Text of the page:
You can handle the violence in my spirit, the quiet screams that sear it. They burn fears and clear pith. Draw me near with arms that destroy interference. You fight for my deliverance. I hide in the strength that fights my assailants, the purity that hates all that hates me and kills with fire the dross, selfish desire. Your counter-attack will never lack the efficacy to take me back.
You love when I’m hurting
How I look at You
When my soul is yearning
How I look at You
And I am delighted by Your Presence
Fulfilled in Your Presence
Even when the pain is still present
I will look at You
And when I do
Your smile down on me
Your heart bursts to hear me sing
The fullness of my every feeling
And You delight in and You love me
And I delight in and I love You
I am amazed by You
My gaze is for You
And You dance around me
A whirlwind around me
Together in the Throne Room
My Bride Groom, My King
In the Garden, there were many trees, but two were mentioned specifically. The Tree of the Knowledge of Good and Evil, and the Tree of Life. Because Adam and Eve ate of the former, they could not eat of the latter and life forever. (Genesis 2&3)
That is the tree of life, only referenced again in Revelation. And it’s amazing. From Genesis, we learn that this tree grants those that eat of it to live forever, but Revelation tells us more. It is the paradise of God (Rev 2:7).
And then this next part is too marvelous for me to paraphrase.
“Then the angel showed me the river of the water of life, bright as crystal, flowing from the throne of God and of the Lamb2 through the middle of the street of the city; also, on either side of the river, the tree of life with its twelve kinds of fruit, yielding its fruit each month. The leaves of the tree were for the healing of the nations.” (Rev 22:1-2)
Did you catch that? The “river of the water of life, bright as crystal flowing from the throne of God and of the Lamb” feeds this tree that bears TWELVE kinds of fruit. And its leaves were for the healing of the nations. I told you I couldn’t paraphrase it. I basically just quoted it again. How good is our God?! He gives fruit for each month and leaves for healing. This tree is never not producing goodness and health for all who are granted to eat of it.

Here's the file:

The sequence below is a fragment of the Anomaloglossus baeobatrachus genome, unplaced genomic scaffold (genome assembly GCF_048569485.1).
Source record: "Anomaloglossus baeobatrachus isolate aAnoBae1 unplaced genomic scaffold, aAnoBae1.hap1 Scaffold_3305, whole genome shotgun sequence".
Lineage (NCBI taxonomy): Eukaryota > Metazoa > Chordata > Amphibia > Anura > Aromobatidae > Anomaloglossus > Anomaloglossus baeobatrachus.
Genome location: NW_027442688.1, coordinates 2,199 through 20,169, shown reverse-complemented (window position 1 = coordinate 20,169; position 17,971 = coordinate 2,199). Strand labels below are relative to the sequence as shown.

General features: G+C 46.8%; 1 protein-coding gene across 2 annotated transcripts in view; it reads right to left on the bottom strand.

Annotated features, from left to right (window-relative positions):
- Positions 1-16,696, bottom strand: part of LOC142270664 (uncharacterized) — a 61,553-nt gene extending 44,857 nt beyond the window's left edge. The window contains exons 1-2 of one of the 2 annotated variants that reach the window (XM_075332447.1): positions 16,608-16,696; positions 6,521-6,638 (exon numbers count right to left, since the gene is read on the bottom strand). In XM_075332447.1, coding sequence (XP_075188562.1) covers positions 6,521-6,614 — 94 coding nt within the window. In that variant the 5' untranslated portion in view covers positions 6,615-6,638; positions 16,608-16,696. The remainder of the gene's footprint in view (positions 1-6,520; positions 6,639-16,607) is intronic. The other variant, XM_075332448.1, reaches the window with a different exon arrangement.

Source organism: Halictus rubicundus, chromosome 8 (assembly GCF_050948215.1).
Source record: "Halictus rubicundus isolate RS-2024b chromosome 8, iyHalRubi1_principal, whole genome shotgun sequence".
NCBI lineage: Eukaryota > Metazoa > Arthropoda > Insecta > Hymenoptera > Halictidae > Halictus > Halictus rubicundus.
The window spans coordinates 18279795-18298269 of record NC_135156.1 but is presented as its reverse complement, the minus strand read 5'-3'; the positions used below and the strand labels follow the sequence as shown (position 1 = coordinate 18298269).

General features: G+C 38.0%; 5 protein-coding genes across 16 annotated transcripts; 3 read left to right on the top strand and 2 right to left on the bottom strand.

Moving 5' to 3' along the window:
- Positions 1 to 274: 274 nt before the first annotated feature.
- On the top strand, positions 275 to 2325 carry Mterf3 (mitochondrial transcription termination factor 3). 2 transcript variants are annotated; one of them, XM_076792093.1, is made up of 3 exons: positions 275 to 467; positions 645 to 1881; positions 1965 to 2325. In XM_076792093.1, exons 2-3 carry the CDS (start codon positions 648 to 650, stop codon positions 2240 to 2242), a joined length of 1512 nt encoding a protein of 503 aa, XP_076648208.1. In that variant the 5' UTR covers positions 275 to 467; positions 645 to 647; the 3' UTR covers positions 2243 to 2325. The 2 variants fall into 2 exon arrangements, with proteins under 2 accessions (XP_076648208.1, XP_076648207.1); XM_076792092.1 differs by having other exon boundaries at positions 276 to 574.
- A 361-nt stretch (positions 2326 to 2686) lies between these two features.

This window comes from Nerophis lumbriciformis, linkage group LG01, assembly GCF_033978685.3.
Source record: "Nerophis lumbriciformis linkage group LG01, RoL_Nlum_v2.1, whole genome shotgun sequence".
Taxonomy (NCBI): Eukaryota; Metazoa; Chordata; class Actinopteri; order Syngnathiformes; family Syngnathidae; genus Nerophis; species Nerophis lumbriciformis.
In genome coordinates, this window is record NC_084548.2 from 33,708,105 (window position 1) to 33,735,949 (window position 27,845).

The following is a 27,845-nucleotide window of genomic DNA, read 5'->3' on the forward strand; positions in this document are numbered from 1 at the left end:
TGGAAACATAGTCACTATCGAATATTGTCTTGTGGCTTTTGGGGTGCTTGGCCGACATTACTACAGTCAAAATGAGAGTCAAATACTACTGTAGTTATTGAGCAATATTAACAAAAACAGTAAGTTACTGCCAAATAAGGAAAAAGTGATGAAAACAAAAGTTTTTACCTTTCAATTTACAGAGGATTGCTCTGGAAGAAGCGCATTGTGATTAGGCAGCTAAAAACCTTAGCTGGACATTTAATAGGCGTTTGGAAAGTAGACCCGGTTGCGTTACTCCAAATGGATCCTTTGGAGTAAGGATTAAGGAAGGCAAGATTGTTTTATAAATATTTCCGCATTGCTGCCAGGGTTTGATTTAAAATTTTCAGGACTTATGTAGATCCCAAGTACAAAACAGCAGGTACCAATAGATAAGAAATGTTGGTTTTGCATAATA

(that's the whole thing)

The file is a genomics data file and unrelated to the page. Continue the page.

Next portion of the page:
Did you catch the description of the river? Flowing with the water of life, bright as crystal coming from the throne of God! I love rivers. Who could hear of this not be amazed? But it feels like a special kiss from Heaven, because He knows how I love rivers, so He delights my heart with particularly joyful expectation.
And can you imagine a different fruit each month of the year from the same tree? And healing leaves! Sweet Jesus, is there going to be tea in Heaven?! Can I have tea made from the leaves of the tree of life? Okay, forgive me. I got a little excited. Tea makes me happy. 🙂 Now I am imaging a cup of healing tea under the tree of life by the bright crystal river flowing from the throne…
And I am sure now beyond a shadow of a doubt that there is something else I am missing. The glory of God in Heaven on His throne will certainly be more awe-inspiring than any created thing – even this delightful river and tree. Will I ever tire of bowing before His throne? Or want to take my gaze away from my King long enough to look at any other living thing? I will be surrounded by so much beauty, but He alone will forever be the most beautiful thing.
Goodness! I was planning on writing about lesser “trees”, but God knows this is the meditation I need.